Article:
To Blend or not To Blend, that's the question as Shakespeare might have put it if he would have been an enthusiastic whisky drinker, which, I believe, he was not. But the question popped up yesterday evening when I tasted the William Lawson's Blend for the first time. Lately I have been testing a large number of the so called Bottom Shelf Blends and they all end up at the bottom of my Whisky League Table. It's not that you can't drink them but they don't give you any pleasure when you drink them. They all more or less taste like plates of sugared breakfast cereals with a bit of salt and some added oak/spice flavouring. So their only advantage is that they are relatively cheap. Now I know that more or less 90% of all whiskies sold world wide belong to the above mentioned category. I also believe that in the majority of cases these whiskies are not devoured straight but either on the rocks or in Long Drinks or mixed with cola or other soft - or energy drinks. I have tried to do that as well but I believe that other spirits such as Rum or Bourbon are more suited for this purpose because of their inherent sweetness.
Based on the above it's easy to see the economic advantages for the industry as they are selling huge quantities of standardised product all around the world. Much cheaper to concentrate your marketing efforts on a couple of well known Brand names. But from the point of view of somebody who loves to taste and enjoy well made whiskies, either blends or Single Malts and either produced in Scotland or elsewhere around the globe, it's difficult to appreciate the fact that 40 or more Malt - and Grain Whiskies are blended and married only to result in an indifferent end product with no real own identity.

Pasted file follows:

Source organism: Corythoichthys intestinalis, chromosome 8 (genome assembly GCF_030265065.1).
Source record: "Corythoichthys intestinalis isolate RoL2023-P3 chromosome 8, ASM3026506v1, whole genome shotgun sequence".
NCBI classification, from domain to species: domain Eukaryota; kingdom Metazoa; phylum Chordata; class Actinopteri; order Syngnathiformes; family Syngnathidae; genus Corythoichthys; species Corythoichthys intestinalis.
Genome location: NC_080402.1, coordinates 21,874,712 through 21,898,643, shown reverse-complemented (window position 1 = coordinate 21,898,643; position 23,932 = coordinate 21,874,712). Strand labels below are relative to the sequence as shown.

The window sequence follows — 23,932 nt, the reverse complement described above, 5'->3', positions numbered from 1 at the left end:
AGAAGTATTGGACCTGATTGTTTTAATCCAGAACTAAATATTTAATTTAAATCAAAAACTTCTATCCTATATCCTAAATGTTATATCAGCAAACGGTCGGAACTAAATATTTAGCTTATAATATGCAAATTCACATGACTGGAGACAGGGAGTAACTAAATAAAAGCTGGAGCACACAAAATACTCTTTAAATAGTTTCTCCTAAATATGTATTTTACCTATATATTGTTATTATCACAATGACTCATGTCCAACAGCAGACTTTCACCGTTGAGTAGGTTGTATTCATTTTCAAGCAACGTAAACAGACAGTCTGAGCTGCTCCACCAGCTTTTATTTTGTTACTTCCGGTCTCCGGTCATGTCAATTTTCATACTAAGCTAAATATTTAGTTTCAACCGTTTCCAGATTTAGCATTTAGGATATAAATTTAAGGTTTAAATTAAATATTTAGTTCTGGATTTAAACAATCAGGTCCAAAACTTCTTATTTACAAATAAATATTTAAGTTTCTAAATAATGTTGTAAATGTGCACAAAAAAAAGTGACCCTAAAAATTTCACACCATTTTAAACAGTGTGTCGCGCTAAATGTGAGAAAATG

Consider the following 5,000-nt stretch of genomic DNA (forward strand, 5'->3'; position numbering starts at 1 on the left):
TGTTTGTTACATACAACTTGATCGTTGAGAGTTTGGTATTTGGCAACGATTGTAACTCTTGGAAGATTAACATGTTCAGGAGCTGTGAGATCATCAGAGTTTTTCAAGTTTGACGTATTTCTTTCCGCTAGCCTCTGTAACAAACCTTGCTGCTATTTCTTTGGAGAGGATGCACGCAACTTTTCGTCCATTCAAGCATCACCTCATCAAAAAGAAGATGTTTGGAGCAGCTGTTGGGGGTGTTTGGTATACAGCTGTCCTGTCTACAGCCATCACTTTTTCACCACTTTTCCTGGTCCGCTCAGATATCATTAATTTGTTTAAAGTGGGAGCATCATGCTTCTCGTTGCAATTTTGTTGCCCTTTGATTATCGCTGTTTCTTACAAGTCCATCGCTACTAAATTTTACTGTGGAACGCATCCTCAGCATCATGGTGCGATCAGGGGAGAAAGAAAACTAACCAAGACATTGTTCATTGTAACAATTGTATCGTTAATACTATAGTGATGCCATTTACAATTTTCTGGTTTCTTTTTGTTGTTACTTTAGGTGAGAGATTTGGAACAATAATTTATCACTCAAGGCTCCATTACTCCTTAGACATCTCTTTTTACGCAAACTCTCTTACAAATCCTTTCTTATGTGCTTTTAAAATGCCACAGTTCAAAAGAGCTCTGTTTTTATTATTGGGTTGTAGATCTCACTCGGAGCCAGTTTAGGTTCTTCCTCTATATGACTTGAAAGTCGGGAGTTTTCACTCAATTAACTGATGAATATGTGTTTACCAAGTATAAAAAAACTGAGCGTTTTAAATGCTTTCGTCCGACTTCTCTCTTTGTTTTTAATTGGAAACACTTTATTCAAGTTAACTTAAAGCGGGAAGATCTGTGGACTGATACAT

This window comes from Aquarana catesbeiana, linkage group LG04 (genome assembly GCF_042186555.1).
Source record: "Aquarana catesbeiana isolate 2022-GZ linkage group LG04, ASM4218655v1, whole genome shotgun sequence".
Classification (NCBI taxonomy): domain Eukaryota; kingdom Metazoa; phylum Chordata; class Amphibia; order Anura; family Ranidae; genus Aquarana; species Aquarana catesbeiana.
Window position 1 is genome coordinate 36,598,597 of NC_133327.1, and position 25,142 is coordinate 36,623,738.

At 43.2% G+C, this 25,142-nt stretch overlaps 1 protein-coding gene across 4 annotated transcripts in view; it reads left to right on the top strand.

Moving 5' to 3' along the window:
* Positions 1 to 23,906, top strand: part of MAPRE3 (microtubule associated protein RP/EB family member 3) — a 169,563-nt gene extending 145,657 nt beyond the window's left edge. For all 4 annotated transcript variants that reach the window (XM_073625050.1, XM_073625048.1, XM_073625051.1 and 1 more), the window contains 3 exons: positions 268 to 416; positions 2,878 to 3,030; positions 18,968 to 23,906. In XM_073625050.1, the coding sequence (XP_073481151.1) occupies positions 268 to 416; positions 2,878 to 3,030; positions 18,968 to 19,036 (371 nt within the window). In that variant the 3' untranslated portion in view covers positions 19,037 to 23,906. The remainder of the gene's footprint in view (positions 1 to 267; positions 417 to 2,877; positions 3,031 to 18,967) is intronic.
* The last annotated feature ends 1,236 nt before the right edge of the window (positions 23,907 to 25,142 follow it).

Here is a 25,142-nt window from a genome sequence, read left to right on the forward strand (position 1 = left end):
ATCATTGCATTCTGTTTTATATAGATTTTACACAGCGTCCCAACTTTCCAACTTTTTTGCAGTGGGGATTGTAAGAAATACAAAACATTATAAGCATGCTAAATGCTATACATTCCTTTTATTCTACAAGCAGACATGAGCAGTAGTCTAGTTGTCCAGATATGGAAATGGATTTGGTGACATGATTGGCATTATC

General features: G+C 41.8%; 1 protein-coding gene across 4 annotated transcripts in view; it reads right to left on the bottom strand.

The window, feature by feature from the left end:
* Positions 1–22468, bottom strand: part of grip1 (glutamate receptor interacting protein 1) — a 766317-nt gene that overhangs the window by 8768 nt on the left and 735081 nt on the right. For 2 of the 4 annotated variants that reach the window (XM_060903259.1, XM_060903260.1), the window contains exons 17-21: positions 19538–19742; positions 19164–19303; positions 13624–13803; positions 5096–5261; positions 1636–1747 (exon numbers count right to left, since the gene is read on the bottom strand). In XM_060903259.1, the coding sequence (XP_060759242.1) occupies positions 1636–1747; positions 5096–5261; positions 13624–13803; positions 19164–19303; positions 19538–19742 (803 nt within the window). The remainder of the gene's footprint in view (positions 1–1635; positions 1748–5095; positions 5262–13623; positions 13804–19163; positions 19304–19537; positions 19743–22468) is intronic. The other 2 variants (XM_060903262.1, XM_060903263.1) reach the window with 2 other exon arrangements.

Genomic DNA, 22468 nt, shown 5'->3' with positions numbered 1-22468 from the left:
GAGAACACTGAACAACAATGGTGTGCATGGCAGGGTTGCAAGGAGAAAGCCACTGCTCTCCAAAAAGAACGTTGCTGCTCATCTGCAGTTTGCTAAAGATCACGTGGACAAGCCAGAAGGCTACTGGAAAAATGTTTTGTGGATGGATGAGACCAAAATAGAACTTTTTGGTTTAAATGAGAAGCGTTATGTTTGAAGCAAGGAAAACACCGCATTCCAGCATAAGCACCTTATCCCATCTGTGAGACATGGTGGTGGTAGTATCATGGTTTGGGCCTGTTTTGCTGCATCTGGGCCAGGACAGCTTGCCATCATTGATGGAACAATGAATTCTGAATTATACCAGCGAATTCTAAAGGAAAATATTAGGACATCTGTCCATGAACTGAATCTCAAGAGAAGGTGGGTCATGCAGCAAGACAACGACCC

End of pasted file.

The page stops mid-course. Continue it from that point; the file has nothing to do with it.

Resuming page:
Of course it's possible to create good blends as well. And they are available in the market. But with the exception of Johnnie Walker Black they are quite expensive and can be compared price wise to a large number of Single Malts. And although I can understand that there will be people who will drink say JW Green or Gold or Ballantine's 17 Years for all their lives as it gives them the comfort of a well made dram, I personally prefer to spend my money on good whiskies from around the globe. It's tasting the differences between regions and distilleries and wood that makes drinking whisky a real pleasure.
Now I also realise that Single Malt whisky in general is getting really expensive these days because of the growing world demand. It's clear therefore that the vast majority of whisky consumers will keep buying affordable blends. So I can only wish that at some point in time the industry will succeed in offering (at a reasonable price) blended whiskies where the sweet taste will remind me of fruit or Sherry instead of sugar, where Malt instead of Grain rules and where some Oak at least will remind me of quality casks. Or am I dreaming here!